#BlogTour #BookReview Dead Flowers by Nicola Monaghan @Verve_Books @nicolanovelist

I’m thrilled to be closing out the blog tour for crime novel, Dead Flowers by Nicola Monaghan. My thanks to Clare at Verve Books for inviting me to join the tour and for my digital review copy. I hope you’ve been enjoying the extracts, guest posts and reviews by the other book bloggers taking part in the tour.

Dead FlowersAbout the Book

She doesn’t trust the police. She used to be one of them.

Hardened by ten years on the murder squad, DNA analyst Doctor Sian Love has seen it all. So when she finds human remains in the basement of her new home, she knows the drill. Except this time it’s different. This time, it’s personal…

A page-turning cold case investigation, Dead Flowers is an intriguing, multi-layered story perfect for fans of Kate Atkinson’s Case Histories and British crime dramas like Line of Duty and Unforgotten. Shortlisted for the UEA Crime Fiction Award 2019.

Praise for Dead Flowers and Nicola Monaghan

  • ‘Monaghan’s convincing characters swing unpredictably between terrifying and tender, and the often violent encounters usually have a bleakly funny edge’ – Independent (London)
  • Monaghan’s novel is direct and deceptively simple. In spite of suffering there are surprising touches of humour and tenderness that bloom like flowers on asphalt ‘- Times
  • ‘A gripping, mile-a-minute British debut. Enthralling’ – Kirkus Reviews
  • ‘Monaghan’s is a powerful, loving, and honest new voice’ – A. L. Kennedy, author of Paradise and So I Am Glad

Format: ebook (271 pp.)                              Publisher: Verve Books
Publication date: 5th September 2019   Genre: Crime Fiction, Thriller

Purchase Links*
Amazon.co.uk | Kobo 
*links provided for convenience, not as part of any affiliate programme

Find Dead Flowers on Goodreads

My Review

Like the author’s debut novel The Killing Jar, Dead Flowers is set in Nottingham, predominantly in a pub called the Loggerheads. The realistic detail about locations in the city and its environs, and the use of local dialect and figures of speech give the book a real sense of place. Alternating between events in the 1970s and the present day, the discovery of human remains in the cellar of the pub that ex-police officer and DNA expert, Sian Love, has inherited from her uncle, is the starting point for a story of family secrets, betrayal and revenge.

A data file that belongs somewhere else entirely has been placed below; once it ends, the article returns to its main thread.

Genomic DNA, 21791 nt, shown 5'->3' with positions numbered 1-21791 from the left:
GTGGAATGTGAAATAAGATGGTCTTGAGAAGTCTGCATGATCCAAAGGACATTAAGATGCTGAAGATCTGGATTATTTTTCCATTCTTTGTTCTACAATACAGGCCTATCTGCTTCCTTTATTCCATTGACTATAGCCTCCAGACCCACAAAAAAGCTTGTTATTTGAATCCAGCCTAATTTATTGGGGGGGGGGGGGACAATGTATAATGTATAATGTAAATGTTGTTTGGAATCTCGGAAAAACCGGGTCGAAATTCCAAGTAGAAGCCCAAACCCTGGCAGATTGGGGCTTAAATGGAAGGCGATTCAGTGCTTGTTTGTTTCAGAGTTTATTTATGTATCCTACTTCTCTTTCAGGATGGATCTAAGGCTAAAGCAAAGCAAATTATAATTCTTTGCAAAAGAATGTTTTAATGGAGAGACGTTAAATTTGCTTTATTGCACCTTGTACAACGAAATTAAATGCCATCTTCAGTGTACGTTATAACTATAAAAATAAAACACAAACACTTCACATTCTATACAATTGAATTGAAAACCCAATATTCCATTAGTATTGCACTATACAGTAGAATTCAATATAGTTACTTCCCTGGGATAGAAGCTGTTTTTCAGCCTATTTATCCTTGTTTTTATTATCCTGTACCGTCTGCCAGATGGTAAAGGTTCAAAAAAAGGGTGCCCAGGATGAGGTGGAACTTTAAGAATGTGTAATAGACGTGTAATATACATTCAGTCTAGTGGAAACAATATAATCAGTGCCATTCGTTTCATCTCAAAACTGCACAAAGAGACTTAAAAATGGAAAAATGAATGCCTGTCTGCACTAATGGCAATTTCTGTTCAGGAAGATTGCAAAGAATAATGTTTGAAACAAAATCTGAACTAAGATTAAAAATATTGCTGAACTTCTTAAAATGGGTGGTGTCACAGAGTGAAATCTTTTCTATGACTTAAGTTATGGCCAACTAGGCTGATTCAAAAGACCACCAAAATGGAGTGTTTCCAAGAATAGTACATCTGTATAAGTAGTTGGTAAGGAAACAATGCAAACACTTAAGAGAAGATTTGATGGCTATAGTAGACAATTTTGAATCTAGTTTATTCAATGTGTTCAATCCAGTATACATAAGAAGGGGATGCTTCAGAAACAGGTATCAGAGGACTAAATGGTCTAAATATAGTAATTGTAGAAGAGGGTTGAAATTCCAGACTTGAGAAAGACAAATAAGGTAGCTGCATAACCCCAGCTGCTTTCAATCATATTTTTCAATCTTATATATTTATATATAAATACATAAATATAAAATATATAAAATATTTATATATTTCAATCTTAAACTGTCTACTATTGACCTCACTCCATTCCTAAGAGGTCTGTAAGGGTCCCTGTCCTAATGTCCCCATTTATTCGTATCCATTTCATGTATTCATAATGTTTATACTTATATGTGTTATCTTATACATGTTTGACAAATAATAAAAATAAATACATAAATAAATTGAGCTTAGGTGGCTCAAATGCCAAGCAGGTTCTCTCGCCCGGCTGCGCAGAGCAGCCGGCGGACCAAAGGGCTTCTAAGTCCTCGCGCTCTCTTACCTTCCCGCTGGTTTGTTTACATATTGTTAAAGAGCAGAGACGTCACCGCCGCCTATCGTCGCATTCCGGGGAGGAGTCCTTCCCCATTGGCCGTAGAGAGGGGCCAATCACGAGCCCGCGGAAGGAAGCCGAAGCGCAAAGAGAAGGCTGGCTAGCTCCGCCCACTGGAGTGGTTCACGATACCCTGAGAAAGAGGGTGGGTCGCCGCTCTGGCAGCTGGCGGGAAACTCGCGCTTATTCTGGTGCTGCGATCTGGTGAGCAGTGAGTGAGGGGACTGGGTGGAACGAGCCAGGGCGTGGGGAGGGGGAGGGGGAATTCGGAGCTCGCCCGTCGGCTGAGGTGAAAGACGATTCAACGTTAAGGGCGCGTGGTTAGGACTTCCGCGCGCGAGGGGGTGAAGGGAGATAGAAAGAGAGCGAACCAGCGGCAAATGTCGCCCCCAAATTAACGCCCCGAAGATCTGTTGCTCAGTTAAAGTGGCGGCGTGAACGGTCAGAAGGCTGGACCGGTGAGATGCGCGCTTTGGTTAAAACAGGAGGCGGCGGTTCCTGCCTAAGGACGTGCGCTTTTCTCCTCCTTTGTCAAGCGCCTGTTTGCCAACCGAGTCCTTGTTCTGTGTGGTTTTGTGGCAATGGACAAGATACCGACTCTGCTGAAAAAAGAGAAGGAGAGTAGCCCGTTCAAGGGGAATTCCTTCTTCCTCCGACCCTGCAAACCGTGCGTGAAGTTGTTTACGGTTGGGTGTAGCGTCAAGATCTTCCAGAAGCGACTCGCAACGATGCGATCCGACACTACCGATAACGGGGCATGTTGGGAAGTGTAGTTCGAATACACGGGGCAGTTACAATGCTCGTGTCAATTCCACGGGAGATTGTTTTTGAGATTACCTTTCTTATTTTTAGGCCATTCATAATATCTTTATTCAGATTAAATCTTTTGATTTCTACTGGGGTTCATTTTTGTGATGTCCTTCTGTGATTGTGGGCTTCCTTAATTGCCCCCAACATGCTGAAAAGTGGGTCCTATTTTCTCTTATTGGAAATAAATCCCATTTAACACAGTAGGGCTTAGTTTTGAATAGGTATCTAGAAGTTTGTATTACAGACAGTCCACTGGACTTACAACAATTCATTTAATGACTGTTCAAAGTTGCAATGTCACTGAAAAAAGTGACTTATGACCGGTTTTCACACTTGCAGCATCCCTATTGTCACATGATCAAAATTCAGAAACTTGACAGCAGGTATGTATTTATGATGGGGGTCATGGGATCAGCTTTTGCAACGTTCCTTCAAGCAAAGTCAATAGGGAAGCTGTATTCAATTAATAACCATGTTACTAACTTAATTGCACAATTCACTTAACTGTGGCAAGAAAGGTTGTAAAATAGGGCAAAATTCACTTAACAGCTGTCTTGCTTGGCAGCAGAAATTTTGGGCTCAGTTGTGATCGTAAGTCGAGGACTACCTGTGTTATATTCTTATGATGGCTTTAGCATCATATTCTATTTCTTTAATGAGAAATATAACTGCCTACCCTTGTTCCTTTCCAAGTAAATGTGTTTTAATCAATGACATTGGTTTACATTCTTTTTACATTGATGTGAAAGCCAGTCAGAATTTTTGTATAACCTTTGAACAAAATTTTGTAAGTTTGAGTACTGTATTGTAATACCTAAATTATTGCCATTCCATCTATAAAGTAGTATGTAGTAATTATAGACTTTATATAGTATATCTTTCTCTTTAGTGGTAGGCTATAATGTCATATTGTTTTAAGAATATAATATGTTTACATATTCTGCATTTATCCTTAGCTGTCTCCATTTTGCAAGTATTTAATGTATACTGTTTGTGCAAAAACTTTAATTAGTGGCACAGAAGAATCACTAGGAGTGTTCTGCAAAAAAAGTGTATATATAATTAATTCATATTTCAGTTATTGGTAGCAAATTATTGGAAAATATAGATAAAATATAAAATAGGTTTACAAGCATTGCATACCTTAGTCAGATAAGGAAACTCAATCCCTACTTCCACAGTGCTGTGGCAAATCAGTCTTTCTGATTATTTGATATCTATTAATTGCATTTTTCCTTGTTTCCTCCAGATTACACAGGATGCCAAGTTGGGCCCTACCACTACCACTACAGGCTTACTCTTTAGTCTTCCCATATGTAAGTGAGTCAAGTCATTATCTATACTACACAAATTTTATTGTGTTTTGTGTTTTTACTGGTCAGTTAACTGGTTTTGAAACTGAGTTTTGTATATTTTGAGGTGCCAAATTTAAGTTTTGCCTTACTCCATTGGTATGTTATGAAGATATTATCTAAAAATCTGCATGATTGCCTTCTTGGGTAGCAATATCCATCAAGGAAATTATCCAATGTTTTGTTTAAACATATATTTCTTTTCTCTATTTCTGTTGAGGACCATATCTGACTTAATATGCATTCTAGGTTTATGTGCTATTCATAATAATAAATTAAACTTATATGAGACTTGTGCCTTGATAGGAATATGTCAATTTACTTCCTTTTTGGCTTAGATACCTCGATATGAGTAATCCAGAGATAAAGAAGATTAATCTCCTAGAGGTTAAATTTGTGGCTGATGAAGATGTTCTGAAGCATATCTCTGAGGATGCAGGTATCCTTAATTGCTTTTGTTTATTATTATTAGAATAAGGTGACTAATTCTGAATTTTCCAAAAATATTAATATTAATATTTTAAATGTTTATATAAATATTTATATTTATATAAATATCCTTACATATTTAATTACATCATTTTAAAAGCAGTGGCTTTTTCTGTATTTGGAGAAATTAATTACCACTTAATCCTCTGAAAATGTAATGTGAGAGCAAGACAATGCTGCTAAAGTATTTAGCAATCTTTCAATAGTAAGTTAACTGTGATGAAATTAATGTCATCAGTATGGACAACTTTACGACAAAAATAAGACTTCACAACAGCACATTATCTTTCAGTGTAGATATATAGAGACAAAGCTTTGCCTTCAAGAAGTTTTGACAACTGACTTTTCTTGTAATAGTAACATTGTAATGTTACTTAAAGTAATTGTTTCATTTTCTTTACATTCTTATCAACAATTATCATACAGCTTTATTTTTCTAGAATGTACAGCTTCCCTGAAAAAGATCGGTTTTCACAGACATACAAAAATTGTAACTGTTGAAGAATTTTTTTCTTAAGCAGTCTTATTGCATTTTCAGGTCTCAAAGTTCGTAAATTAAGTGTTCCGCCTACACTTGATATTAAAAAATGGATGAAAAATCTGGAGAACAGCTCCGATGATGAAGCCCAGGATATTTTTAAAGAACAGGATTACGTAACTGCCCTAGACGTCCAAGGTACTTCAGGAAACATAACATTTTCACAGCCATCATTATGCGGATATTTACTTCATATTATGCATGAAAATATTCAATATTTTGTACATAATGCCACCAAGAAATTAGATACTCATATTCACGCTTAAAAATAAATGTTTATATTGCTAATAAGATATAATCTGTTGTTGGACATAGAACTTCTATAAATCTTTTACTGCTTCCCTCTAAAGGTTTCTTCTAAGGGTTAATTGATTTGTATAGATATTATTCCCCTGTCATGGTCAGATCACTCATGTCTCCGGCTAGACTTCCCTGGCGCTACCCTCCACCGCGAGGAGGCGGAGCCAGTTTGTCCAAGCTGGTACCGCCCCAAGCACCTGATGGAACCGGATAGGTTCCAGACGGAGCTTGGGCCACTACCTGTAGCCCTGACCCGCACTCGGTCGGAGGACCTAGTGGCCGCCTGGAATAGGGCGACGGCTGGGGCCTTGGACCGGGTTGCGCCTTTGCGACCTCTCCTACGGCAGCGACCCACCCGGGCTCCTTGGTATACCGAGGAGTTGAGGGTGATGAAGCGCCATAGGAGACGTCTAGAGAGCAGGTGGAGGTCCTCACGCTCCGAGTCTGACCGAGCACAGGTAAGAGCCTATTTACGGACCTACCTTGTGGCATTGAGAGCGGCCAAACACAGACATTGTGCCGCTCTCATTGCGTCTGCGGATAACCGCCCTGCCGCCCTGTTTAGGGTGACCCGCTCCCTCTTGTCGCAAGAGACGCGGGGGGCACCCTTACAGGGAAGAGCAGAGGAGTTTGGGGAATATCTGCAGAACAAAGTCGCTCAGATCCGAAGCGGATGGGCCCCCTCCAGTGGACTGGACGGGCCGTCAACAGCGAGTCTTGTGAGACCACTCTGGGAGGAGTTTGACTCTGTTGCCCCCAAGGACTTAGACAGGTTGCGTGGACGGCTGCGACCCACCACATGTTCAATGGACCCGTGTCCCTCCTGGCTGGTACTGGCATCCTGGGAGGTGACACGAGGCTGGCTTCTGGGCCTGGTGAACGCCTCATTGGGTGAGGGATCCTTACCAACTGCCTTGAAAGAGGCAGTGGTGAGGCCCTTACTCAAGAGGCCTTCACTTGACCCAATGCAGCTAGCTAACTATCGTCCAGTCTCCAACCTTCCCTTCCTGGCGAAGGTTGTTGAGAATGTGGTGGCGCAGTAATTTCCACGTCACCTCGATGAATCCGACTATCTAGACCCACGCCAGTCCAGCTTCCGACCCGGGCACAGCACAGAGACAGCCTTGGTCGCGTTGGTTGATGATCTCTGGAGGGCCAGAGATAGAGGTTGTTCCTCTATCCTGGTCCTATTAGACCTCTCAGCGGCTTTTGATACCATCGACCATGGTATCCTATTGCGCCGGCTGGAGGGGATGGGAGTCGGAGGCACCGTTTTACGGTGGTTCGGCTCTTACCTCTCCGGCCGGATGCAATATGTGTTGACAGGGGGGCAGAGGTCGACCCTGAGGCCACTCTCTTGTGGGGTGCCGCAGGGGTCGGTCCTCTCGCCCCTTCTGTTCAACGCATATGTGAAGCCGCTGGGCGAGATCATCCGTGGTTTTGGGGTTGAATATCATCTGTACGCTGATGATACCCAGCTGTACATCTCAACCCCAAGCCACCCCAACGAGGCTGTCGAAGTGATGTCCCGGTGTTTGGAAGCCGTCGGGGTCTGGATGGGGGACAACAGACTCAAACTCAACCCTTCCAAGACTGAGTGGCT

I’ll confess I didn’t immediately fall in love (pardon the pun) with Sian as a character. I found her rather prickly, stubbornly independent and unduly dismissive of others’ abilities, especially her former colleagues. However, I found my opinion changing as the book progressed and the reader learns more about her past. What’s not in doubt is her technical capability as a DNA profiler. (Incidentally, there’s some fascinating and clearly well-researched detail about the process). Ironically, it’s Sian’s knowledge of DNA which leads her to the inescapable truth that not everything she thought she knew about her own personal history can be relied upon.

There are some distinctly unpleasant male characters in the book, both in the past and present timelines. The exceptions are the long-suffering Kris, Sian’s brother Tom and her dog, Elvis. Although, arguably, the latter is responsible for setting in motion a chain of events that will have repercussions for his mistress.

The author creates some tense scenes, including one very spooky episode which you’ll no doubt recognize if you read the book. There are also some quirky touches like the use of song titles as chapter headings for the scenes set in the past. I’m not sure I could work out if they were designed to have any particular relevance to events described but they certainly helped ground the narrative in the period (for those of us old enough to remember it).

Dead Flowers demonstrates the author’s ability to handle a complex plot and dual timeline with assurance. The reader will want to keep their eyes open for clues – or are they just red herrings cleverly intended to wrong foot? There’s plenty to keep the reader guessing right up until the final reveal making Nicola Monaghan an author for crime fiction fans to look out for in future. And just maybe this isn’t the last case Dr. Sian Love will be involved in?

In three words: Gritty, assured, compelling

Try something similar: Dark Sky Island (Jennifer Dorey Mystery #2) by Lara Dearman (read my review here)

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Nicola MonaghanAbout the Author

Nicola Monaghan has lived and worked in London, Paris, Chicago and New York but
returned to her home town of Nottingham in 2002 to pursue a masters in Creative Writing. She graduated from Nottingham Trent University in 2004 with a distinction, and went on to write her first novel, The Killing Jar, set on the council estate where she lived as a child. This debut novel was highly critically acclaimed, and won a Betty Trask Award, the Authors’ Club Best First Novel Prize and the Waverton Good Read. She has written several other novels, novellas and a collection of short stories. She also teaches Creative Writing at De Montfort University, and online at YouTube, Udemy and Skillshare

Connect with Nicola
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